Highly Accessed Letter

Further evaluation of a claims-based algorithm to determine the effectiveness of biologics for rheumatoid arthritis using commercial claims data

Jeffrey R Curtis1*, Benjamin Chastek2, Laura Becker2, David J Harrison3, David Collier3, Huifeng Yun4 and George J Joseph3

Author Affiliations

1 Division of Clinical Immunology and Rheumatology, University of Alabama at Birmingham, 510 20th Street South, FOT 802D, Birmingham, AL 35294, USA

2 OptumInsight, 12125 Technology Drive, Eden Prairie, MN 55344, USA

3 Amgen Inc., One Amgen Center Drive, Thousand Oaks, CA 91320, USA

4 Department of Epidemiology, School of Public Health, University of Alabama at Birmingham, 1700 University Boulevard, Birmingham, AL 35294-0013, USA

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Arthritis Research & Therapy 2013, 15:404  doi:10.1186/ar4161

See related research by Curtis et al., http://arthritis-research.com/content/13/5/R155, and related editorial by Kim and Solomon, http://arthritis-research.com/content/13/5/129

Published: 8 March 2013

First paragraph (this article has no abstract)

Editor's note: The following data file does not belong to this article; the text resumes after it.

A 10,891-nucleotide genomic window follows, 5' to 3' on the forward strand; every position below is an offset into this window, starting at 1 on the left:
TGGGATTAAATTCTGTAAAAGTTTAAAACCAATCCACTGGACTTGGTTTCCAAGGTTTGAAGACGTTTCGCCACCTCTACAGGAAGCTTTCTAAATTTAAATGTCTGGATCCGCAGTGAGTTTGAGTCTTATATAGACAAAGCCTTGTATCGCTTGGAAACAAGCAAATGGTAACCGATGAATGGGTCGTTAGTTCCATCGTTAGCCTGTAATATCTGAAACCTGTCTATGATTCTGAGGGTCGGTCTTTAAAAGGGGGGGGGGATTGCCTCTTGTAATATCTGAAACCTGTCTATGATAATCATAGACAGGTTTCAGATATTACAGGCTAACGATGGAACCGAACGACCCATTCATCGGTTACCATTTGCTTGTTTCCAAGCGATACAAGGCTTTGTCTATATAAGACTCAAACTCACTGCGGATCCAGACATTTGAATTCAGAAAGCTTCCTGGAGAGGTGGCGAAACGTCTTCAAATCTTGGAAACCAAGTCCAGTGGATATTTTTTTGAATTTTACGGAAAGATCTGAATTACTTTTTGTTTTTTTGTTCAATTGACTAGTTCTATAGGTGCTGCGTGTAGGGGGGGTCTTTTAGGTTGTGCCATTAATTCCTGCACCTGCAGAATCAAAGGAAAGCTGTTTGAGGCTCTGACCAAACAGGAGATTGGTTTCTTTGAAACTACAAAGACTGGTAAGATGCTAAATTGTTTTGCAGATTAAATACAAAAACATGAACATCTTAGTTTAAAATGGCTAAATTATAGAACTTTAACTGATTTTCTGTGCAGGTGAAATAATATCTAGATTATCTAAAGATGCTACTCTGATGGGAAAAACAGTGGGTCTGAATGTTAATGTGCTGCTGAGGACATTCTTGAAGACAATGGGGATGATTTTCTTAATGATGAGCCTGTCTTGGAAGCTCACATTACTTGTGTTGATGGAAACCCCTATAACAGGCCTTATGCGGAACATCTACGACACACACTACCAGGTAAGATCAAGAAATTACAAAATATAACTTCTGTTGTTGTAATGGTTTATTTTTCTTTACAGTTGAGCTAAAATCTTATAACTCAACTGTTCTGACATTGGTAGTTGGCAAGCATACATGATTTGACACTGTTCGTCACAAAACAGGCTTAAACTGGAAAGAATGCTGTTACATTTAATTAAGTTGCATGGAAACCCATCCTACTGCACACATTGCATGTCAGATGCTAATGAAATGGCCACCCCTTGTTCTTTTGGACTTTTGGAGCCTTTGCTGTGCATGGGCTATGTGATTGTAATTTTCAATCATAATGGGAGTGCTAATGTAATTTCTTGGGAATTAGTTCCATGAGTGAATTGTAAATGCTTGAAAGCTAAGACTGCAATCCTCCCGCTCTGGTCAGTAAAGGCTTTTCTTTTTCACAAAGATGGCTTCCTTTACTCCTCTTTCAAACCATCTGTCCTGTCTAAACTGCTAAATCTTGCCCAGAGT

As more biologics are approved, there is increasing interest in comparative effectiveness research (CER). Health insurance claims databases contain information about outpatient visits, hospital discharges, procedures, and outpatient pharmacy dispensing but seldom contain clinical outcomes. In a previous issue of Arthritis Research & Therapy, we presented an algorithm that assessed the clinical effectiveness of rheumatoid arthritis (RA) biologics which used Veterans Affairs (VA) claims data and which was validated against the DAS28-ESR (Disease Activity Score 28 using erythrocyte sedimentation rate) [1]. The algorithm had a sensitivity of 72% (95% confidence interval (CI) = 67% to 77%) and a specificity of 91% (95% CI = 89% to 93%). In an editorial in the same issue, Kim and Solomon [2] commented the following: 'a claims-based effectiveness algorithm with acceptable performance characteristics across different data settings will be a powerful and desired tool for CER of RA. Such an algorithm will enable large-scale, population-based studies comparing the effectiveness of different DMARD [disease-modifying antirheumatic drug] regimens. Such studies will facilitate head-to-head comparisons, supplementing typical randomized controlled trials and prospective registries that usually include disease activity. Whether the algorithm will have a similar performance in other claims databases therefore needs to be further examined'. We performed an independent analysis to evaluate the algorithm's positive predictive value (PPV) in a commercial claims data source compared with a clinical gold standard.